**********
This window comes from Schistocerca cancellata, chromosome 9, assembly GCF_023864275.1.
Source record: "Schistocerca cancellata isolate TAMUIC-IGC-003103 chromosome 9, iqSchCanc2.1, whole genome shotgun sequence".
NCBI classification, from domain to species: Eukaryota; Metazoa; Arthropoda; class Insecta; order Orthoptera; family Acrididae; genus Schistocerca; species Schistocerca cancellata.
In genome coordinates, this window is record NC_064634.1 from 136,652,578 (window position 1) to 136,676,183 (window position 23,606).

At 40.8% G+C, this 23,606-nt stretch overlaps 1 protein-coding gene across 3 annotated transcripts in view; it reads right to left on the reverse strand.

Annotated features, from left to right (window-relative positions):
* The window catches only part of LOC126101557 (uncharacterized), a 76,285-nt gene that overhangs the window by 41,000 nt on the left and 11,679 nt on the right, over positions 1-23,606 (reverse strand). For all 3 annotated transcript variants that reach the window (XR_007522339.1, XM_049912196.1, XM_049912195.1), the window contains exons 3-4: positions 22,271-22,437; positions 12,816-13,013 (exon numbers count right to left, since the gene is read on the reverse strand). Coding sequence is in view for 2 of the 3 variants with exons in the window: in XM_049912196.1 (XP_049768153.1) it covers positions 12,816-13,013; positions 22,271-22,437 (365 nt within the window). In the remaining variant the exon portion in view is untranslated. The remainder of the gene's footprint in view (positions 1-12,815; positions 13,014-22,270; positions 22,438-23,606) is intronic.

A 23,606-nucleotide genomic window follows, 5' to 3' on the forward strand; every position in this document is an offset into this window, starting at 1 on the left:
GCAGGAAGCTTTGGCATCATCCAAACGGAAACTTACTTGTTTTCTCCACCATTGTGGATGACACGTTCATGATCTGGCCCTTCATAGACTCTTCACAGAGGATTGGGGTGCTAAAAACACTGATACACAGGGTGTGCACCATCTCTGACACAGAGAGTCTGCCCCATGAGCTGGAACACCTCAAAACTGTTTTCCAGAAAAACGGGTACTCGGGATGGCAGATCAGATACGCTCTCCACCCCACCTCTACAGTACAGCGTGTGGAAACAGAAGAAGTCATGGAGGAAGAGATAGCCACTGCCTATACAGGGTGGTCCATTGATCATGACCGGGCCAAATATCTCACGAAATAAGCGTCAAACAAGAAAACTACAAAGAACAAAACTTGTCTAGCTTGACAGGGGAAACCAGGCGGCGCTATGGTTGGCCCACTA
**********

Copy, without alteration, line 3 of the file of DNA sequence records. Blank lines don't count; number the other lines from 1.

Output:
NCBI classification, from domain to species: Eukaryota; Metazoa; Arthropoda; class Insecta; order Orthoptera; family Acrididae; genus Schistocerca; species Schistocerca cancellata.